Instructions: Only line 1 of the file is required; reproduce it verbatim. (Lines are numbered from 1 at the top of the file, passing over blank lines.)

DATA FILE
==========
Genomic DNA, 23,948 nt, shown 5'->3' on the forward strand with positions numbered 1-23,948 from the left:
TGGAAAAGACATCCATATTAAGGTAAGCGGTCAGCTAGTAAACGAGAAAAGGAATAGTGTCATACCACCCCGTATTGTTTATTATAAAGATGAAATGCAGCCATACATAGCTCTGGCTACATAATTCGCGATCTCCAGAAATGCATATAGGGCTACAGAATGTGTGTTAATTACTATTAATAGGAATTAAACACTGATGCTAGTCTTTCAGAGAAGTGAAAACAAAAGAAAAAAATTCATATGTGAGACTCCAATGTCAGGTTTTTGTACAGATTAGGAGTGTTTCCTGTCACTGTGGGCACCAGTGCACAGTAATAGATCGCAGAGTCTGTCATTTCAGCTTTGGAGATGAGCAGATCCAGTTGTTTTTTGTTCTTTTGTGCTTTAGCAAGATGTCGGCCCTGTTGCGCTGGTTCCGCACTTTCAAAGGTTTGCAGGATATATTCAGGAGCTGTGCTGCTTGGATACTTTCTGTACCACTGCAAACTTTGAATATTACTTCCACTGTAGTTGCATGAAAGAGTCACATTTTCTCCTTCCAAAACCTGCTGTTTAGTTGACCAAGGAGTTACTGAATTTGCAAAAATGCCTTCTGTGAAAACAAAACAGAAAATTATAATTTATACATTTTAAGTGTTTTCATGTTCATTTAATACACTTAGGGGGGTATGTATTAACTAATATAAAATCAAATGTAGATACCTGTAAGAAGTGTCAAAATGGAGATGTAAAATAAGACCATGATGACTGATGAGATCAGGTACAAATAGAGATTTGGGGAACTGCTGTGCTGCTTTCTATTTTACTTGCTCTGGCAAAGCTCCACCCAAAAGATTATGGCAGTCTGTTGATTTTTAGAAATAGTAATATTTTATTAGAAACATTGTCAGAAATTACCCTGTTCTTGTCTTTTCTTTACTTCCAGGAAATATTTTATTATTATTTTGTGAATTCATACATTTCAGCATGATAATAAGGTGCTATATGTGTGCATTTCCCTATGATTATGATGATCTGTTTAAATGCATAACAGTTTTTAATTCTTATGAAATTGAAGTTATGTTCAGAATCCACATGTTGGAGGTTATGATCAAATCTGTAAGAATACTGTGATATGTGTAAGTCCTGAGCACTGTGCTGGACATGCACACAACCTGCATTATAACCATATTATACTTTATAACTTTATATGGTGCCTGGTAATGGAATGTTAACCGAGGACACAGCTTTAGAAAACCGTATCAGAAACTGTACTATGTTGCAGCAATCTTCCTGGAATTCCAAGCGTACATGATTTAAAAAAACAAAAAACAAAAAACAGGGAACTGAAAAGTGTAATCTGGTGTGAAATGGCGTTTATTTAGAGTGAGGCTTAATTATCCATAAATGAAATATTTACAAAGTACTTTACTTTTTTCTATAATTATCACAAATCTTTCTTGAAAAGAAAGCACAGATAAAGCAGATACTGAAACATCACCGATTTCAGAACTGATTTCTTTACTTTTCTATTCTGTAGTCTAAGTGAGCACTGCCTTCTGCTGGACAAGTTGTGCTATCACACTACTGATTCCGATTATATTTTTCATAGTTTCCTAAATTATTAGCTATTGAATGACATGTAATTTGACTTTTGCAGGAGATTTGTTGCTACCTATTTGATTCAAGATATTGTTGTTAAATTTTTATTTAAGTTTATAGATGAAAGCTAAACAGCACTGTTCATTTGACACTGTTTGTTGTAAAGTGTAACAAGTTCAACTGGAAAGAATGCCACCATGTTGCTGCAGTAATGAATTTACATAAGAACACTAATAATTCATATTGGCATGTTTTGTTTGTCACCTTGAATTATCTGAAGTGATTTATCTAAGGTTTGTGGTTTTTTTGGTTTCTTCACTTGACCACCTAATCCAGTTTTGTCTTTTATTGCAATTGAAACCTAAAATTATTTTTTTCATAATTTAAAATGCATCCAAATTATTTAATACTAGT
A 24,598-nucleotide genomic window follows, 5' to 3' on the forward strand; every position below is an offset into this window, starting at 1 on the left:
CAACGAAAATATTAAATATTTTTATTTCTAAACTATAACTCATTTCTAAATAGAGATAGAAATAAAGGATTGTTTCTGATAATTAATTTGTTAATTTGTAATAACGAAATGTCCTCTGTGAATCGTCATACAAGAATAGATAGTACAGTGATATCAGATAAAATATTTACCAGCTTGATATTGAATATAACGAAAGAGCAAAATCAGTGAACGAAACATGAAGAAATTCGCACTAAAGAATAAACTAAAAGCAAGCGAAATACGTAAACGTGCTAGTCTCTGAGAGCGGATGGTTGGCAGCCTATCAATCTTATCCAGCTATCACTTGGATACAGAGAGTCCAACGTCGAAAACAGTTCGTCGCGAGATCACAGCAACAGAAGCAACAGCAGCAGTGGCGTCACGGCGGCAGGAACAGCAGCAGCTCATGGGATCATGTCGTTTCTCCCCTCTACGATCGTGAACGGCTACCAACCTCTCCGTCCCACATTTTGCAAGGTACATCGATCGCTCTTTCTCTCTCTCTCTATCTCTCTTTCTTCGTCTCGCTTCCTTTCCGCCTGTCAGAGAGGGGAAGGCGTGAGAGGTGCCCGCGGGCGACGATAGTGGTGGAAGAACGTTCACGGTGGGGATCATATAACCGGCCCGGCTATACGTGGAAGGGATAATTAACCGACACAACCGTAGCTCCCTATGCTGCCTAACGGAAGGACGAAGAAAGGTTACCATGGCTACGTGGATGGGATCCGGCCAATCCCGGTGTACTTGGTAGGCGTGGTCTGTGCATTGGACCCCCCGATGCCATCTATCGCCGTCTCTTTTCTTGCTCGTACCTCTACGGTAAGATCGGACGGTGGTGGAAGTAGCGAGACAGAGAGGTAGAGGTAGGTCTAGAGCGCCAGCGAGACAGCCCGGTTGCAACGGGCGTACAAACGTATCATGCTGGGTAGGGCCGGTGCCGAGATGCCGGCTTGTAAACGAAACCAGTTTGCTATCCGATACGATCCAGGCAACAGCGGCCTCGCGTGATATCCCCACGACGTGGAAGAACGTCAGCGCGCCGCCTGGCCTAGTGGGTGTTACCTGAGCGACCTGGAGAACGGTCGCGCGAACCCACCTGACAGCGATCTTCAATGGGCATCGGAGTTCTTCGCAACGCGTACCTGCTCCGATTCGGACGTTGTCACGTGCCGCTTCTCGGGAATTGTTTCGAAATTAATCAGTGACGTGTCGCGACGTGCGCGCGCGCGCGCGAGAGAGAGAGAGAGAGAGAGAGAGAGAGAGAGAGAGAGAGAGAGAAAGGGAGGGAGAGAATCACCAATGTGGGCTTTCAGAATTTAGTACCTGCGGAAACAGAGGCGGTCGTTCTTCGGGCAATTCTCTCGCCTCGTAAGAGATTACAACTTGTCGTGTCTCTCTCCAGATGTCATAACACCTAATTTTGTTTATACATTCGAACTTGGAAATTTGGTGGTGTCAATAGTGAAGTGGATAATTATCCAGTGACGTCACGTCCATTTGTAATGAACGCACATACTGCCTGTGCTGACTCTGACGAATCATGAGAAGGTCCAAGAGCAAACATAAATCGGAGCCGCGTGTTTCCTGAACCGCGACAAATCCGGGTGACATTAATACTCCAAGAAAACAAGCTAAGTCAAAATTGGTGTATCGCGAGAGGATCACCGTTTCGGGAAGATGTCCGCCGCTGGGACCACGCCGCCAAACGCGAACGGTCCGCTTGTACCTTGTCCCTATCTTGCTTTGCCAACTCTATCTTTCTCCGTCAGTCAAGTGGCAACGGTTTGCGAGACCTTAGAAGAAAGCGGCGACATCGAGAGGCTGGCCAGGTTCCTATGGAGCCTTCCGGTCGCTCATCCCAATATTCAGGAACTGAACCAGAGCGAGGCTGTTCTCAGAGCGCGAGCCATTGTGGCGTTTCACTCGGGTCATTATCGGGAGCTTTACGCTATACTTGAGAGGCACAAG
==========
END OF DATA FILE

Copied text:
Genomic DNA, 23,948 nt, shown 5'->3' on the forward strand with positions numbered 1-23,948 from the left: